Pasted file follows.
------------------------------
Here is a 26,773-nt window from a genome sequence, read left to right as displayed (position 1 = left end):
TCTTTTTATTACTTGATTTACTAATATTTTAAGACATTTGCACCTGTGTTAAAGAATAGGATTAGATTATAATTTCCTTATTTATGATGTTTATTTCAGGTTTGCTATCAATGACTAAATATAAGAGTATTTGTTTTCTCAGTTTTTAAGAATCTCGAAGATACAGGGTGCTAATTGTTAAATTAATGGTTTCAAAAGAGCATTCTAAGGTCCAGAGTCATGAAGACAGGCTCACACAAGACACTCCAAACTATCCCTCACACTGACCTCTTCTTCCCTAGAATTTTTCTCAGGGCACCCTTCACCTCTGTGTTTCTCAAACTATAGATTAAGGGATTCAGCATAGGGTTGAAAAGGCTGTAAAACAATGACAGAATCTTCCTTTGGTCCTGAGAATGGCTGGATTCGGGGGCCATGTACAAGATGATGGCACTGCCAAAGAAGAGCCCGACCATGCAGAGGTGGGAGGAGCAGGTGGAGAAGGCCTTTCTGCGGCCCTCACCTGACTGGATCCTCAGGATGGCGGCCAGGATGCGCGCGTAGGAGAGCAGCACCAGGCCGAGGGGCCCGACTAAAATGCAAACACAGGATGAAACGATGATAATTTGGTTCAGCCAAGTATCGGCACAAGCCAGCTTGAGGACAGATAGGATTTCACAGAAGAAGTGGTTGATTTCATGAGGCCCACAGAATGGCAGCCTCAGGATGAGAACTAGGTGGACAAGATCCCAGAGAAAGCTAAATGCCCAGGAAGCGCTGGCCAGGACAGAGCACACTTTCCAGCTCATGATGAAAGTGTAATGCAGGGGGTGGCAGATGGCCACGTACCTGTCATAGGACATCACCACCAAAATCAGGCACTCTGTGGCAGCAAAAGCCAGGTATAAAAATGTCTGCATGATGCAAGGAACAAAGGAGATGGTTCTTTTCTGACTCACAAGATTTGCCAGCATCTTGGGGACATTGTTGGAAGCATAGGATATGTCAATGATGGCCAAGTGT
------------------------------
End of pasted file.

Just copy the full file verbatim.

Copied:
Here is a 26,773-nt window from a genome sequence, read left to right as displayed (position 1 = left end):
TCTTTTTATTACTTGATTTACTAATATTTTAAGACATTTGCACCTGTGTTAAAGAATAGGATTAGATTATAATTTCCTTATTTATGATGTTTATTTCAGGTTTGCTATCAATGACTAAATATAAGAGTATTTGTTTTCTCAGTTTTTAAGAATCTCGAAGATACAGGGTGCTAATTGTTAAATTAATGGTTTCAAAAGAGCATTCTAAGGTCCAGAGTCATGAAGACAGGCTCACACAAGACACTCCAAACTATCCCTCACACTGACCTCTTCTTCCCTAGAATTTTTCTCAGGGCACCCTTCACCTCTGTGTTTCTCAAACTATAGATTAAGGGATTCAGCATAGGGTTGAAAAGGCTGTAAAACAATGACAGAATCTTCCTTTGGTCCTGAGAATGGCTGGATTCGGGGGCCATGTACAAGATGATGGCACTGCCAAAGAAGAGCCCGACCATGCAGAGGTGGGAGGAGCAGGTGGAGAAGGCCTTTCTGCGGCCCTCACCTGACTGGATCCTCAGGATGGCGGCCAGGATGCGCGCGTAGGAGAGCAGCACCAGGCCGAGGGGCCCGACTAAAATGCAAACACAGGATGAAACGATGATAATTTGGTTCAGCCAAGTATCGGCACAAGCCAGCTTGAGGACAGATAGGATTTCACAGAAGAAGTGGTTGATTTCATGAGGCCCACAGAATGGCAGCCTCAGGATGAGAACTAGGTGGACAAGATCCCAGAGAAAGCTAAATGCCCAGGAAGCGCTGGCCAGGACAGAGCACACTTTCCAGCTCATGATGAAAGTGTAATGCAGGGGGTGGCAGATGGCCACGTACCTGTCATAGGACATCACCACCAAAATCAGGCACTCTGTGGCAGCAAAAGCCAGGTATAAAAATGTCTGCATGATGCAAGGAACAAAGGAGATGGTTCTTTTCTGACTCACAAGATTTGCCAGCATCTTGGGGACATTGTTGGAAGCATAGGATATGTCAATGATGGCCAAGTGT